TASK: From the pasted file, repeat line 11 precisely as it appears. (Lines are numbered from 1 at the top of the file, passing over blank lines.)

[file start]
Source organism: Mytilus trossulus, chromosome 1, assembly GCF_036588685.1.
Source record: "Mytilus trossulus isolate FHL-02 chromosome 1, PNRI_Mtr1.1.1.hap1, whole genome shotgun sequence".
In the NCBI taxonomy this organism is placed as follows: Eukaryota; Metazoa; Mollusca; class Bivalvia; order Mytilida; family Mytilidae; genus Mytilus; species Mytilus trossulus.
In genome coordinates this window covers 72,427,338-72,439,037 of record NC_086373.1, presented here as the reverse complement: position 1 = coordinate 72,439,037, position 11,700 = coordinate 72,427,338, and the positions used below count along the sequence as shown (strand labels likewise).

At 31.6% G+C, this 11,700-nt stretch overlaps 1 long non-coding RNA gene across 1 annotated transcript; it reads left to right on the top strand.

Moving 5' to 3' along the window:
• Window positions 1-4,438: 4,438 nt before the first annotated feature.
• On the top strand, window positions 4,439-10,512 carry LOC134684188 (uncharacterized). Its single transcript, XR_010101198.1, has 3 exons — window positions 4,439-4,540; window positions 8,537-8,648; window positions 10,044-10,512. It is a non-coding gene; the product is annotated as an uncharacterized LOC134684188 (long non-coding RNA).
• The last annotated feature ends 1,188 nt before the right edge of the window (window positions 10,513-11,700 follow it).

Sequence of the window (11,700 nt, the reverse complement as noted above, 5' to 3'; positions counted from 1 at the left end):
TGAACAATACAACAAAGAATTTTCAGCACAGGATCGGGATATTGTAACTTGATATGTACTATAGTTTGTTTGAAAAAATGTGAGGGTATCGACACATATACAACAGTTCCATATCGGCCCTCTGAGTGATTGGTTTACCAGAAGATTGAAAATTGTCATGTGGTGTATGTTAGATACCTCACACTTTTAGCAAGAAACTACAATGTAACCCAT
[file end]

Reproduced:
TGAACAATACAACAAAGAATTTTCAGCACAGGATCGGGATATTGTAACTTGATATGTACTATAGTTTGTTTGAAAAAATGTGAGGGTATCGACACATATACAACAGTTCCATATCGGCCCTCTGAGTGATTGGTTTACCAGAAGATTGAAAATTGTCATGTGGTGTATGTTAGATACCTCACACTTTTAGCAAGAAACTACAATGTAACCCAT